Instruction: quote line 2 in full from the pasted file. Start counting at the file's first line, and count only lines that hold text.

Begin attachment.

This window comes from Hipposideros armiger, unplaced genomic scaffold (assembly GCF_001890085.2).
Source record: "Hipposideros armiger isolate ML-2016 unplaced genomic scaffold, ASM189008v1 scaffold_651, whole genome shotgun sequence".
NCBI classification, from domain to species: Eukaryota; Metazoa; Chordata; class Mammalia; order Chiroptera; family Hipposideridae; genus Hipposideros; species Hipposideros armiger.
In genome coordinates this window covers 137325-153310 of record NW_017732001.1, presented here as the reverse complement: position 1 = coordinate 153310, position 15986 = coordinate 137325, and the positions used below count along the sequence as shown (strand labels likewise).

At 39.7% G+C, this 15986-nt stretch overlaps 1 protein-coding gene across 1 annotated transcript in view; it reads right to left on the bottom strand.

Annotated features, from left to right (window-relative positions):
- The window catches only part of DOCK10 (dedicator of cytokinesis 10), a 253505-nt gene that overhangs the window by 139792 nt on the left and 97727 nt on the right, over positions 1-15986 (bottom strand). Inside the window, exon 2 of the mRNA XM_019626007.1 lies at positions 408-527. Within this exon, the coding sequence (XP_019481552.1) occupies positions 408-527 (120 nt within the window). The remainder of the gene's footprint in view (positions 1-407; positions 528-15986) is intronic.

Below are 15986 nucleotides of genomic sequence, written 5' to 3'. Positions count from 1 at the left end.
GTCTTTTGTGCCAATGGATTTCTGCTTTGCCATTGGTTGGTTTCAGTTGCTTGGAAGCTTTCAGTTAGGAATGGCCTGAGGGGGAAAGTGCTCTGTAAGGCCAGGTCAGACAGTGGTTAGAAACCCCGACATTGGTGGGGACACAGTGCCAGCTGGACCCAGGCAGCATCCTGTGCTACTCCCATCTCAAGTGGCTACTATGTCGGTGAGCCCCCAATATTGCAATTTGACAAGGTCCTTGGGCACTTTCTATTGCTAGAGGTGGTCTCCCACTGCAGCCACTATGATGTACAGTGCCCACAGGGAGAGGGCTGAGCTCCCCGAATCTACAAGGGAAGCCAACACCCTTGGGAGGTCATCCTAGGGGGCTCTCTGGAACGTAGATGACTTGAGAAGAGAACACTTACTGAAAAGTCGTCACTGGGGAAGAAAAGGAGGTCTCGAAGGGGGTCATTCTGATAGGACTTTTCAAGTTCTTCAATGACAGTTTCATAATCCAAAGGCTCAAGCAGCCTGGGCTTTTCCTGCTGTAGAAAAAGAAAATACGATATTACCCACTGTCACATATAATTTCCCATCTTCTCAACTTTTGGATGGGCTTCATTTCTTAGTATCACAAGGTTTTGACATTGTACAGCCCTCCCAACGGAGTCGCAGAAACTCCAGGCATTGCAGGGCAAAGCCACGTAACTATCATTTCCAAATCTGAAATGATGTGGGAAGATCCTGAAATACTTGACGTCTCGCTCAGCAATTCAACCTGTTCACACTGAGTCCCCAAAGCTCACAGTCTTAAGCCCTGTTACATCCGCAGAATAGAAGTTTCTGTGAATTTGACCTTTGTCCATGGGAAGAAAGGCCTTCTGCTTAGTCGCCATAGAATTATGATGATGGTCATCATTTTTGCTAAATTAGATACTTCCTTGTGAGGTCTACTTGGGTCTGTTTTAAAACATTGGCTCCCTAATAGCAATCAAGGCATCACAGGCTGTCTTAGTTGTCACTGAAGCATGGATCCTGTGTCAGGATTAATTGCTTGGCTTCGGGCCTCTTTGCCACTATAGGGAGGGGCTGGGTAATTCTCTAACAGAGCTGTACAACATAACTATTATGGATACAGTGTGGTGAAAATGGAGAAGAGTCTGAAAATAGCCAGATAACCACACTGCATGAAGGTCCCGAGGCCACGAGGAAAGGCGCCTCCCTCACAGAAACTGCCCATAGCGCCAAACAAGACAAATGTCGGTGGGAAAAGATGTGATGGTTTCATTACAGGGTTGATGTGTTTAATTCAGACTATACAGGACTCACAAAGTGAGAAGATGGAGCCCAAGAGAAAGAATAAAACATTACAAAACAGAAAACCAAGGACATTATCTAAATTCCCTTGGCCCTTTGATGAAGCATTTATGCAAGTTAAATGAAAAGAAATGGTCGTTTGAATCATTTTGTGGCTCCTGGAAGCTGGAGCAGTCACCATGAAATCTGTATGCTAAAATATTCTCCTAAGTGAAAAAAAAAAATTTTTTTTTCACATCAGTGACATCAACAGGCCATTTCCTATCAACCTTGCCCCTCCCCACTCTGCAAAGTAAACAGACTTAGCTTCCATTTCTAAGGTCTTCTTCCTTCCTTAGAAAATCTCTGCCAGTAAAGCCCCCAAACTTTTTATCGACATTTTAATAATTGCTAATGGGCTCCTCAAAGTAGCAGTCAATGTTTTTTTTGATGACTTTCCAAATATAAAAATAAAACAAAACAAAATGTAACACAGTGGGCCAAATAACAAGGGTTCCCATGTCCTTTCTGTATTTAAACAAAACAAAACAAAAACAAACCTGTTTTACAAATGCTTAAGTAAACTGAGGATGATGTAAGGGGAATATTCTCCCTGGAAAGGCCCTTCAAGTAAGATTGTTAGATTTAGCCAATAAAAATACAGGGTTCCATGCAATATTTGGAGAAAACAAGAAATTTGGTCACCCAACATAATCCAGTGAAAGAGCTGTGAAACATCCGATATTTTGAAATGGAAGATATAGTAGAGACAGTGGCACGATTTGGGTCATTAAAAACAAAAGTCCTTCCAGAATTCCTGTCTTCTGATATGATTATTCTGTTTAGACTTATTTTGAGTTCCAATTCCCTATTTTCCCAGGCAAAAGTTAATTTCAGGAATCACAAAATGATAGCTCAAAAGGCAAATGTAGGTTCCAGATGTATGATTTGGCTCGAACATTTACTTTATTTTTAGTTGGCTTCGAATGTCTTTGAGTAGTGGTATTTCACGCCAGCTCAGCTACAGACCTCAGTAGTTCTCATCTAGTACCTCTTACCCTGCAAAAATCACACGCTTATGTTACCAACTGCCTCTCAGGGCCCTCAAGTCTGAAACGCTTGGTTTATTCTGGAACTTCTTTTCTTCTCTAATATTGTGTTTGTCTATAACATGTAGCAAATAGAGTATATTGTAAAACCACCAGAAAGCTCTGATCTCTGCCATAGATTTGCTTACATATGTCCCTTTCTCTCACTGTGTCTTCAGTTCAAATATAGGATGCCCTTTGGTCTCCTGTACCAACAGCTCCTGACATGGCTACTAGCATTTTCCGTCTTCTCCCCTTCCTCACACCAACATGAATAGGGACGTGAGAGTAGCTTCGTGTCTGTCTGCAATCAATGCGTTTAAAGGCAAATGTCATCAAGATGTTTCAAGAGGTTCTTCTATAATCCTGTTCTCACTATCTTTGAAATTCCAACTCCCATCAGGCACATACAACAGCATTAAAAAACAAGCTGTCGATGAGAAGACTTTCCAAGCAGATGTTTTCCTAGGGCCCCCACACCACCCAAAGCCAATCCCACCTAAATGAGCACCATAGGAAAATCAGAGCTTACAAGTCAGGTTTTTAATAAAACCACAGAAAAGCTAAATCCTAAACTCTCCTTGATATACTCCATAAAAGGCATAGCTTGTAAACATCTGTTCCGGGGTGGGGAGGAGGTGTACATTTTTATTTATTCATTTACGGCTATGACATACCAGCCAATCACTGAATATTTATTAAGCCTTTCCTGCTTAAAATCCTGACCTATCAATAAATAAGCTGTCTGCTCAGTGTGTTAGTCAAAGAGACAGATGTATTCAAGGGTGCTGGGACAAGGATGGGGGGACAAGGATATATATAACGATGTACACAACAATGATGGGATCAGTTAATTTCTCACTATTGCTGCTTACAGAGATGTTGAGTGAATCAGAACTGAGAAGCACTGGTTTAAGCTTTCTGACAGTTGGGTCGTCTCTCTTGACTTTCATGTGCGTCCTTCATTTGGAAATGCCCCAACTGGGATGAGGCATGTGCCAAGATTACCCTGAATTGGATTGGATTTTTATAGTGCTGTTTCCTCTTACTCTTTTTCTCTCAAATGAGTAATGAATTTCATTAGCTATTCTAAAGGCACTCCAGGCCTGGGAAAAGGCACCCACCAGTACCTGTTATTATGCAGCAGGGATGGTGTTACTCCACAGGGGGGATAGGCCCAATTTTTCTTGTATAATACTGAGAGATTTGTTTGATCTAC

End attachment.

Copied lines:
Source record: "Hipposideros armiger isolate ML-2016 unplaced genomic scaffold, ASM189008v1 scaffold_651, whole genome shotgun sequence".